Letter from James Duane, requesting an account of the expenditure of Continental moneys


A Letter from James Duane, Esq˙, Chairman of the Continental Treasury Office at Philadelphia, requesting an account to be rendered of the expenditure of Continental Moneys, passed through this Convention, was read, and follows, to wit:

"Treasury Office, Philadelphia, May 7, 1776.

"HONOURABLE GENTLEMEN: The Congress having, on the 17th February last, appointed a Standing Committee for superintending the Treasury, and on the 1st of April, among other things, ‘Resolved, That all Assemblies, Conventions, Councils and Committees of Safety, Commissaries, Pay-masters, and others, entrusted with publick Moneys, should, within a reasonable time after being called upon for that purpose by the Committee of the Treasury, produce their accounts at the Treasury Office, in order to their being settled and adjusted;’ we are, in pursuance of the said regulations, to request that your honourable House will be pleased to give orders that an account be rendered of the expenditure of the Continental Moneys which, by the acts of Congress, have passed through your hands, in to this Office, with the proper vouchers, that the same may be settled and adjusted here, and reported for the final allowance of Congress.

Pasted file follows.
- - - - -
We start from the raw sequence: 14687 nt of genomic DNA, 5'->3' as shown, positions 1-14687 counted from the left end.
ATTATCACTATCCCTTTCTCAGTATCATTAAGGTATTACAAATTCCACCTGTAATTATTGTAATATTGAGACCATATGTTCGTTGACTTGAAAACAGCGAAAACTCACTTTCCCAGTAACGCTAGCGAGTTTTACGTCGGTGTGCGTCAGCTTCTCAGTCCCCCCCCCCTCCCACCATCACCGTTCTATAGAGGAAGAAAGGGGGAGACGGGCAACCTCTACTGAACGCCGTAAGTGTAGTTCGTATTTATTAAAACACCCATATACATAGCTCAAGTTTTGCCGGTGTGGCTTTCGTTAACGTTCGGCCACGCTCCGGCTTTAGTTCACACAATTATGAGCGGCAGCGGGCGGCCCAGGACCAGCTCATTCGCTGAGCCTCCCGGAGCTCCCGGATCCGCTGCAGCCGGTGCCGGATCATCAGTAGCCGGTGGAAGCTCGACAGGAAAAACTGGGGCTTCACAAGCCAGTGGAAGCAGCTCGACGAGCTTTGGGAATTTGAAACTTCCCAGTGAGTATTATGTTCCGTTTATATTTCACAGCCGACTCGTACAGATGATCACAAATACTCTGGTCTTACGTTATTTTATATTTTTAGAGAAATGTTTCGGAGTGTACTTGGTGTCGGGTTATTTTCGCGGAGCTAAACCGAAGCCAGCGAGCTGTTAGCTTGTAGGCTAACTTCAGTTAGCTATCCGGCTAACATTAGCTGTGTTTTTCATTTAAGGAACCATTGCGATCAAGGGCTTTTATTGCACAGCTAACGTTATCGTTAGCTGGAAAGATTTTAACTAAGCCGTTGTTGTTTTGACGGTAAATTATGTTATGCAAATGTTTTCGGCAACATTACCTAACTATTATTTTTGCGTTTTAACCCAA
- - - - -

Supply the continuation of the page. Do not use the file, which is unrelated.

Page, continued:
"I have the honour to be, in the name of the Superintendents of the Treasury, honourable gentlemen, your most obedient humble servant,

"JAMES DUANE, Chairman."

The President, at the request of several Members, inquired of those Members who form the Pay-Table Committee, in what forwardness they had got the publick Accounts. Those gentlemen replied, that the publick Accounts are in great forwardness, and that they expect the accounts of disbursements of publick money will soon be ready to transmit to the Continental Congress.